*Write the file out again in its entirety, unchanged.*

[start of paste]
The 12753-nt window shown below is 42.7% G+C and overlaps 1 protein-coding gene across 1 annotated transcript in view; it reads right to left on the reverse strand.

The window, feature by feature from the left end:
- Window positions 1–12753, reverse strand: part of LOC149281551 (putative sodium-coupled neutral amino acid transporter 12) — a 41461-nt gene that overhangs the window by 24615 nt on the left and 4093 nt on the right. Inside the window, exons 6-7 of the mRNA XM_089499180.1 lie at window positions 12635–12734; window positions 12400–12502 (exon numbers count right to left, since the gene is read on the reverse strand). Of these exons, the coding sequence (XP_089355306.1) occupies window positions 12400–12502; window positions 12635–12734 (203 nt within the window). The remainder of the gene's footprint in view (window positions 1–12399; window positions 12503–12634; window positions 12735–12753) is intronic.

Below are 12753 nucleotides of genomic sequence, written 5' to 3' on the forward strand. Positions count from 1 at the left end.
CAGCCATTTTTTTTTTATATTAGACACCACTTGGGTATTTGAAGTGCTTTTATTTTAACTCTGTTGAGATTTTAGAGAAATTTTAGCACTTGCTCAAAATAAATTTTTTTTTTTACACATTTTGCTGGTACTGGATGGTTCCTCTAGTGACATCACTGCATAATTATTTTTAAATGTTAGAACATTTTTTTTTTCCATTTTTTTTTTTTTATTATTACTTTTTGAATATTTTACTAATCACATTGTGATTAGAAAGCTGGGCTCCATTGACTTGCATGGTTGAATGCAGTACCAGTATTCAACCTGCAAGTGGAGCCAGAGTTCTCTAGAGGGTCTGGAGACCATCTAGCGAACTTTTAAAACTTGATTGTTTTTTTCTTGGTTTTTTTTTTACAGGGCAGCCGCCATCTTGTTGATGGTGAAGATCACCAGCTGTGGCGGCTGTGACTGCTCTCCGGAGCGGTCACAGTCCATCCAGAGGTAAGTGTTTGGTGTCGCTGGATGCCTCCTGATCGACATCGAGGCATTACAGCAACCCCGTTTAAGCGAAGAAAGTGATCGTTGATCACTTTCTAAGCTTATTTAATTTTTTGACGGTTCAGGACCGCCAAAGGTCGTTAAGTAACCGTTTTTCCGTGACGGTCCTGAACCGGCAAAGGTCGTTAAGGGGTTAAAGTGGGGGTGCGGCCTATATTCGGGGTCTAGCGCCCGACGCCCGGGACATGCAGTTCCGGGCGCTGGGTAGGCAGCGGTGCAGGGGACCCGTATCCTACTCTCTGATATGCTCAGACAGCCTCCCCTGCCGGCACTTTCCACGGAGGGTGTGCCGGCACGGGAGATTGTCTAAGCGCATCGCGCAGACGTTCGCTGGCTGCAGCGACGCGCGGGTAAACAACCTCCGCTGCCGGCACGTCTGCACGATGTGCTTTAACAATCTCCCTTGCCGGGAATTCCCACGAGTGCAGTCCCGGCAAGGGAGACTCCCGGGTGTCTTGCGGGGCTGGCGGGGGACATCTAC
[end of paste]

The 12753-nt window shown below is 42.7% G+C and overlaps 1 protein-coding gene across 1 annotated transcript in view; it reads right to left on the reverse strand.

The window, feature by feature from the left end:
- Window positions 1–12753, reverse strand: part of LOC149281551 (putative sodium-coupled neutral amino acid transporter 12) — a 41461-nt gene that overhangs the window by 24615 nt on the left and 4093 nt on the right. Inside the window, exons 6-7 of the mRNA XM_089499180.1 lie at window positions 12635–12734; window positions 12400–12502 (exon numbers count right to left, since the gene is read on the reverse strand). Of these exons, the coding sequence (XP_089355306.1) occupies window positions 12400–12502; window positions 12635–12734 (203 nt within the window). The remainder of the gene's footprint in view (window positions 1–12399; window positions 12503–12634; window positions 12735–12753) is intronic.

Below are 12753 nucleotides of genomic sequence, written 5' to 3' on the forward strand. Positions count from 1 at the left end.
CAGCCATTTTTTTTTTATATTAGACACCACTTGGGTATTTGAAGTGCTTTTATTTTAACTCTGTTGAGATTTTAGAGAAATTTTAGCACTTGCTCAAAATAAATTTTTTTTTTTACACATTTTGCTGGTACTGGATGGTTCCTCTAGTGACATCACTGCATAATTATTTTTAAATGTTAGAACATTTTTTTTTTCCATTTTTTTTTTTTTATTATTACTTTTTGAATATTTTACTAATCACATTGTGATTAGAAAGCTGGGCTCCATTGACTTGCATGGTTGAATGCAGTACCAGTATTCAACCTGCAAGTGGAGCCAGAGTTCTCTAGAGGGTCTGGAGACCATCTAGCGAACTTTTAAAACTTGATTGTTTTTTTCTTGGTTTTTTTTTTACAGGGCAGCCGCCATCTTGTTGATGGTGAAGATCACCAGCTGTGGCGGCTGTGACTGCTCTCCGGAGCGGTCACAGTCCATCCAGAGGTAAGTGTTTGGTGTCGCTGGATGCCTCCTGATCGACATCGAGGCATTACAGCAACCCCGTTTAAGCGAAGAAAGTGATCGTTGATCACTTTCTAAGCTTATTTAATTTTTTGACGGTTCAGGACCGCCAAAGGTCGTTAAGTAACCGTTTTTCCGTGACGGTCCTGAACCGGCAAAGGTCGTTAAGGGGTTAAAGTGGGGGTGCGGCCTATATTCGGGGTCTAGCGCCCGACGCCCGGGACATGCAGTTCCGGGCGCTGGGTAGGCAGCGGTGCAGGGGACCCGTATCCTACTCTCTGATATGCTCAGACAGCCTCCCCTGCCGGCACTTTCCACGGAGGGTGTGCCGGCACGGGAGATTGTCTAAGCGCATCGCGCAGACGTTCGCTGGCTGCAGCGACGCGCGGGTAAACAACCTCCGCTGCCGGCACGTCTGCACGATGTGCTTTAACAATCTCCCTTGCCGGGAATTCCCACGAGTGCAGTCCCGGCAAGGGAGACTCCCGGGTGTCTTGCGGGGCTGGCGGGGGACATCTAC